“We live in a society obsessed with being exceptional. Whether it is as workers, parents, students, lovers or cooks, we are expected to be outstanding,” writes André Spicer for The Guardian on embracing being ‘good enough’, noting that by adopting a ‘good-enough’ attitude and not overloading our expectations and achievements we can actually lead more extraordinary lives.
And then the world stopped and, in turn, my designer-wearing world shrank down to an 8ft x 10ft room in North London. I still worked as hard – if not harder now to prove my capabilities sans office – but without any of the additional perks or clout or Instagram moments a void began to appear, one that no fancy lunch or retail discount could fill. My Big Life was suddenly stripped away and all at once I felt like I was swimming against the tide of progression, of achievement.
Hours spent physically alone (Slack doesn’t count as a valid form of company) made a lasting dent on my self-worth and it forced me to come face-to-face with difficult decisions. Above all, the events that took place during 2020 hurtled me into an intense period of reflection: Is this what ‘achievement’ and ‘success’ is all about? Being in a constant state of ‘on’ or always in fight or flight mode? Of measuring one’s value based on social media hits or how popular an online article is? Of how many hours worked in a single day, week, month?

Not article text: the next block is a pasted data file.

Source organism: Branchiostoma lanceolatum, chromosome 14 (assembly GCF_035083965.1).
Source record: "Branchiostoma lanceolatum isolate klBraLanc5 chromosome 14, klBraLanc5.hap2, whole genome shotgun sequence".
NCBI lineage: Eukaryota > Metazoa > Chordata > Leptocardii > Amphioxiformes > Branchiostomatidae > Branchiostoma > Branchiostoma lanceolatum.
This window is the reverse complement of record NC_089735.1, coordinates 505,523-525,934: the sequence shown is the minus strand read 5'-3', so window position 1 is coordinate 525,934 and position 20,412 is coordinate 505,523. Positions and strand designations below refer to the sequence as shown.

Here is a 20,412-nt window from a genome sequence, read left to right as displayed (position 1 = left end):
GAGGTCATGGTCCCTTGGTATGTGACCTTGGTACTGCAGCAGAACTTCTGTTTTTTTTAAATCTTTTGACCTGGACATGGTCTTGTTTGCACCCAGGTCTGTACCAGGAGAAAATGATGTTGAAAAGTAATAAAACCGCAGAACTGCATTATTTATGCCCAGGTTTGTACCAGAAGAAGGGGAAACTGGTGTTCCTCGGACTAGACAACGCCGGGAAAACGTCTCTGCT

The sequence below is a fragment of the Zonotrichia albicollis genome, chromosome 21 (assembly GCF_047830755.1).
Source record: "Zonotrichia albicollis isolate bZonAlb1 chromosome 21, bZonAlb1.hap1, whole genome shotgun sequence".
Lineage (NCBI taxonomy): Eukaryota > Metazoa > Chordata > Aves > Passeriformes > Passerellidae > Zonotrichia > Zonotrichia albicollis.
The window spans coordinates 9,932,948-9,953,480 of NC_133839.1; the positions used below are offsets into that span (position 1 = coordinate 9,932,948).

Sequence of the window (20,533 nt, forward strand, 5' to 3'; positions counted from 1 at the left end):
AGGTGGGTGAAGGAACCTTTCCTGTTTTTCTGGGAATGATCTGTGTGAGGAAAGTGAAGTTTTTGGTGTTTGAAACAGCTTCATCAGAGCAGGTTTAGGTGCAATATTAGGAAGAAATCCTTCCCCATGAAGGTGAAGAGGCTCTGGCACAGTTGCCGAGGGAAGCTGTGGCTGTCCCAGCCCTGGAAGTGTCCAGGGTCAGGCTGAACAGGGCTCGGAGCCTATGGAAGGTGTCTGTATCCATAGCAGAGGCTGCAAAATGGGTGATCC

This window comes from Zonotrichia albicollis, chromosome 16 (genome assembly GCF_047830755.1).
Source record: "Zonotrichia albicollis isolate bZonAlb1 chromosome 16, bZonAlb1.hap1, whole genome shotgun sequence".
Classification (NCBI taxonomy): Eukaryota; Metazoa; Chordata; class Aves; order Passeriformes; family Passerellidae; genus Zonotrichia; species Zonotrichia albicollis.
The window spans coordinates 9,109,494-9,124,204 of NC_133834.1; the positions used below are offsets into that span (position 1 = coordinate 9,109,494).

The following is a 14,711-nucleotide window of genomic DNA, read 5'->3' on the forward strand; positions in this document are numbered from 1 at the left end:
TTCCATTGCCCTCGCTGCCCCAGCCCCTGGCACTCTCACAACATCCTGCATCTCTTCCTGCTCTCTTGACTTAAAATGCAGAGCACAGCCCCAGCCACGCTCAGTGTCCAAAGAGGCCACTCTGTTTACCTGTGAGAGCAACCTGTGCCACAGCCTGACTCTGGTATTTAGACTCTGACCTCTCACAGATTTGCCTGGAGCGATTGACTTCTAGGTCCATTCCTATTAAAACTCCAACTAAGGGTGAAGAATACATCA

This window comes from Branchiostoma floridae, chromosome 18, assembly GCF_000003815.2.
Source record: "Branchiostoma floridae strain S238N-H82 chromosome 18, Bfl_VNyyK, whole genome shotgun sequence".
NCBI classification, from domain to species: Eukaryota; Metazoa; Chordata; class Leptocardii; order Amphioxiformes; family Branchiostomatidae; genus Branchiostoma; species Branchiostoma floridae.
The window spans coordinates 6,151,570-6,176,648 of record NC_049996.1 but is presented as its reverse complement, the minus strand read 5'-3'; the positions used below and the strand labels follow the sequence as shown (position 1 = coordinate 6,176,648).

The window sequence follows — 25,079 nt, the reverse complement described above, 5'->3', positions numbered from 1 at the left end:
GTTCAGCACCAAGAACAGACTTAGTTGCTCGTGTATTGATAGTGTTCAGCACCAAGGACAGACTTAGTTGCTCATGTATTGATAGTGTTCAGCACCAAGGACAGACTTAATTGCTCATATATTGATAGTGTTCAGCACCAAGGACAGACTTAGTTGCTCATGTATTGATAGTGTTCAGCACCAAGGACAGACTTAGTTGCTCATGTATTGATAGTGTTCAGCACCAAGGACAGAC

Leaving the race
And so I left the rat race. I came home to Ireland – partially to cocoon and shield away from the virus, but mostly to inhale fresh air and exhale a sigh of relief. No matter where you are from on this little island, whether a Small Town or a Big City, there’s a wonderful sense of connectedness and smallness. Where once I associated ‘smallness’ with lack of opportunity and closed-minded mentality, I now know the opposite to be true. I believed I needed to have a Big Life in order to have value and achieve my goals, and that in order to be seen as great at something or recognised in my field, I needed to be in the thick of the action (in this case, London).
In a 2019 essay for The New York Times, writer Avram Alpert argued that we should give up our obsession with greatness and instead try to build a ‘good enough’ life. Reflecting on great philosophers, scientists, thinkers, spiritual leaders and artists, Alpert outlines how living an average or ‘good enough’ life “is the birthright of not only all humans, but also all of nature as well,” affirming that if society as a whole strived not to make the “perfect human society” but rather a world of ‘enough’ (lagom), we would always have what we needed to “handle our encounters with the inevitable sufferings of a world full of chance and complexity.”
I am in a precariously special situation in that my work still remains in the UK but I am fortunate enough to be able to work from home in Ireland. To add further resistance, I’ve recently decamped from Dublin city for a quiet, peaceful life out west (I believe this is what they call ‘having your cake and eating it’). Although I’m only here two weeks, I have known for that amount of time now to throw the term “back to” away when discussing the topic of “normal.” There will be no going back. Only toward, forward, to something… New? Different? I’m not really sure. At times, I am overcome with rolling waves of regret, fear and anxiety that my achievements and success have peaked too soon. Or that I made the wrong decision altogether in leaving my Big – albeit lonely, stressful and costly – Life in London.